At the level of the sending church, the pastors and congregations interviewed for this study voiced their affirmation for the positive impact IVEP and YAMEN have on participants, including increased leadership skills, strengthened commitment to service and an improved understanding of Anabaptism and the global church. The extent to which church leaders noted a pronounced effect at the level of the local church is variable, however, with many suggesting that the impact of these programs are
focused at the level of the individual.
Several pastors in Colombia, Indonesia and Zambia, however, believed that connecting local churches to the global church is an important objective of these programs, although they thought that more could be done through the programs to strengthen those connections. While not an explicit objective of YAMEN or IVEP, strengthening church-to-church connections is certainly a complementary objective to current program objectives to “build the church together” (YAMEN), “share gifts between churches”
(YAMEN) and “strengthen bonds of Christian fellowship” (IVEP). Connecting participants’ receiving and sending churches intentionally and systematically may be a way to strengthen these programs’ overall ability to strengthen the church, break down barriers, bring people of a common faith together despite diverse expressions of that faith and further support the work of Mennonite World Conference. If MCC desires IVEP, YAMEN and SALT to effect change at the level of the church, MCC should work with MWC and its church partners to determine what local churches want to achieve through church-to-church connections and then intentionally administer these three young adult exchange programs in such a way that better facilitates connections between sending and receiving churches.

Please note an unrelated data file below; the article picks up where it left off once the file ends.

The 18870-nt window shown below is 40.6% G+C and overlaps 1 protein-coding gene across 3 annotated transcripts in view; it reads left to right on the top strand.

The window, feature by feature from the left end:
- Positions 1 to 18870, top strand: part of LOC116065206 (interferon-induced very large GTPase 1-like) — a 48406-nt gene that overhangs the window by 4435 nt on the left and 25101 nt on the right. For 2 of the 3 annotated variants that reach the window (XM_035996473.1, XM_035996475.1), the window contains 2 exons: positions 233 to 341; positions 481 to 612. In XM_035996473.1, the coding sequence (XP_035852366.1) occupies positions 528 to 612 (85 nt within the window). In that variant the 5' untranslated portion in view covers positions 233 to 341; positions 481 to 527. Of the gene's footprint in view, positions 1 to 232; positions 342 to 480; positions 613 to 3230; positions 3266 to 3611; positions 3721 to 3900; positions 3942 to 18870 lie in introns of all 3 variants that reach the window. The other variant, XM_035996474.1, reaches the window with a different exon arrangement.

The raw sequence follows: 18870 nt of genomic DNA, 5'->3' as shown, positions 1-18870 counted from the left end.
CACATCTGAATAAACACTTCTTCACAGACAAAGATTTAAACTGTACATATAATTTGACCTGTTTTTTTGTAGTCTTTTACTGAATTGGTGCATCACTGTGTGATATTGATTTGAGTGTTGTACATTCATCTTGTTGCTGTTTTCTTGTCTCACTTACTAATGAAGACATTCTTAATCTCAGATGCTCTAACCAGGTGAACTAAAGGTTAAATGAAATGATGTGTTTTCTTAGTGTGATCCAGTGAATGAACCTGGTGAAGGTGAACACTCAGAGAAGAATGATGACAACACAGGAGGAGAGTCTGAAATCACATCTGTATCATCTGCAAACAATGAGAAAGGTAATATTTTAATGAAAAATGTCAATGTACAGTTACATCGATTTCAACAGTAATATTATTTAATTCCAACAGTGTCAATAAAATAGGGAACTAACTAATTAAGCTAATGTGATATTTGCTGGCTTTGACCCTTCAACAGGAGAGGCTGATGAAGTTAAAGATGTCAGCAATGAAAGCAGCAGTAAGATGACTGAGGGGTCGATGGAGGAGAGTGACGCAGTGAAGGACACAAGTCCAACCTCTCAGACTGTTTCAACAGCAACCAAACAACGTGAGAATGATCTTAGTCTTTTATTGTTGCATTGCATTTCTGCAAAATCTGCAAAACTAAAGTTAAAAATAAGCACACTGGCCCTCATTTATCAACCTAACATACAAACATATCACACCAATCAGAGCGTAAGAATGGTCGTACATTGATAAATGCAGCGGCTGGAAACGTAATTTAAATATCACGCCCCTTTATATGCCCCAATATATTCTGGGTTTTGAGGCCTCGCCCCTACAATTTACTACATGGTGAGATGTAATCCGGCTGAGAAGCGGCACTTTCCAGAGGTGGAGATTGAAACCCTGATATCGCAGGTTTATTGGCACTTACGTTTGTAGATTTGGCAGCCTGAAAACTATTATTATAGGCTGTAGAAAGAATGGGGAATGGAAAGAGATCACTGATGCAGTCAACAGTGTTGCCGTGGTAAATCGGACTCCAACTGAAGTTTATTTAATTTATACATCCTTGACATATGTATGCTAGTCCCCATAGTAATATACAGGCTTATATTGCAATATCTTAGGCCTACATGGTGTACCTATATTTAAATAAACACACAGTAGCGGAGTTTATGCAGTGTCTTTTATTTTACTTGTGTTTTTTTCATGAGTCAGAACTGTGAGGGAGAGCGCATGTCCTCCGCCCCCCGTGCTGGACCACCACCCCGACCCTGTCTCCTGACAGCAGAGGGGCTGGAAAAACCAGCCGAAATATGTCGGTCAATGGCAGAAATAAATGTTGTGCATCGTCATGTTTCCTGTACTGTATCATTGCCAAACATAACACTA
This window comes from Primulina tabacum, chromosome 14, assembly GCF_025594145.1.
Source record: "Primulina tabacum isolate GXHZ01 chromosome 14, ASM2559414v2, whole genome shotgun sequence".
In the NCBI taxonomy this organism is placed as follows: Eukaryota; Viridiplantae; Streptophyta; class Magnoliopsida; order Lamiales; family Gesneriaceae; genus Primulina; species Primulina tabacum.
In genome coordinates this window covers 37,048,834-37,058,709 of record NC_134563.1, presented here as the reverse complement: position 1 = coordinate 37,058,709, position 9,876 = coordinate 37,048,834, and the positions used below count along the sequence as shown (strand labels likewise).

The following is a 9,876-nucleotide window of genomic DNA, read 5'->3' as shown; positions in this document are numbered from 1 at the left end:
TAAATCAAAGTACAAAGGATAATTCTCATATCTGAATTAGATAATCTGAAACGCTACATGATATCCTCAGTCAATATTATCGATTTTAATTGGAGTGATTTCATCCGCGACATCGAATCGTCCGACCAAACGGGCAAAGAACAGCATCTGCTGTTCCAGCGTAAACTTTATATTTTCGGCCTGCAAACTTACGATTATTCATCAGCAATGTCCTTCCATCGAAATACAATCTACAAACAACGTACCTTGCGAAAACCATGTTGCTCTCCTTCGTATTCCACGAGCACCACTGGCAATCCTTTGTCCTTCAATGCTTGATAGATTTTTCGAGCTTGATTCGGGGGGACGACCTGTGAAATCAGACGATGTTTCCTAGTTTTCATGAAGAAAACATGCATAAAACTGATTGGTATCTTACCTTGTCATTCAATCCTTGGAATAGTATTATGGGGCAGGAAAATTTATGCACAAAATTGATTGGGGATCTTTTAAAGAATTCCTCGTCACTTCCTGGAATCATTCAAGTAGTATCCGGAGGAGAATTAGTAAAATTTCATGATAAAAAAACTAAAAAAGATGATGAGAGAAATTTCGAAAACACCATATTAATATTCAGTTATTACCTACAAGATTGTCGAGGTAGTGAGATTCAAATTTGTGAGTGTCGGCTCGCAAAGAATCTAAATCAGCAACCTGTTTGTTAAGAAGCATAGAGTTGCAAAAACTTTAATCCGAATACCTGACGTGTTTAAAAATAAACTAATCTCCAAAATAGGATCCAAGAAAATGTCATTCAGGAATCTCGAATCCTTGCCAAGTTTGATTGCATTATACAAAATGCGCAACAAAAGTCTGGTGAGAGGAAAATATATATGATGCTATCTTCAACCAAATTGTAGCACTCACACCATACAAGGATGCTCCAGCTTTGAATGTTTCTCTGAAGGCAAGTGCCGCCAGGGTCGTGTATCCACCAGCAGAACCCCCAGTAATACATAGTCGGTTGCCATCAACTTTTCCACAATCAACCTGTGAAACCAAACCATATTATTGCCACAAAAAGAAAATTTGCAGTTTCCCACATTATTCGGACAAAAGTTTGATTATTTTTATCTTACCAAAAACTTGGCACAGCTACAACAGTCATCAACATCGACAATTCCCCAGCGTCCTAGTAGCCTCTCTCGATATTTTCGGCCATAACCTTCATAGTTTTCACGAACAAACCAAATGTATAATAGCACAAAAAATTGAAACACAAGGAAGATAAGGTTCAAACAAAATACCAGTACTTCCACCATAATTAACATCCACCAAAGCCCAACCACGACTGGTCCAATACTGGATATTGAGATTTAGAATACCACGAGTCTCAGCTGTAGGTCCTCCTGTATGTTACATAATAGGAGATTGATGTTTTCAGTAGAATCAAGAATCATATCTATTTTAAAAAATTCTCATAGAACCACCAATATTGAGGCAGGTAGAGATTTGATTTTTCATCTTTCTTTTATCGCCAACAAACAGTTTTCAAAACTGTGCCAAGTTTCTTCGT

IVEP, YAMEN and SALT have led to transformative effects in the lives of participants in the areas of faith, personal growth, skill development and global citizenship. Providing more consistent emotional support to participants and intentionally connecting sending and receiving churches will allow MCC to strengthen program effects for participants and their churches.
Meara Dietrick Kwee is an MCC learning and evaluation coordinator.
Clark, Janet and Simon Lewis. “Impact Beyond Volunteering: A Realist Evaluation of the Complex and Long-Term Pathways of Volunteer Impact.” Voluntary Service Overseas (VSO), United Kingdom, March 2017. Available at https://www.vsointernational.org/fightingpoverty/our-research-andevaluations/impact-beyondvolunteering.
Martin, Courtney. “The ‘Third World’ is Not Your Classroom.” Bright. March 7, 2016. Available at https://brightthemag.com/the-third-world-is-not-yourclassroom-9eee1546f565.
Brigham, Margaret. “Creating a Global Citizen and Assessing Outcomes.” Journal of Global Citizenship & Equity Education, 1/1 (2011): 15-43. Available at http://journals.sfu.ca/jgcee/index.php/jgcee/article/view/27.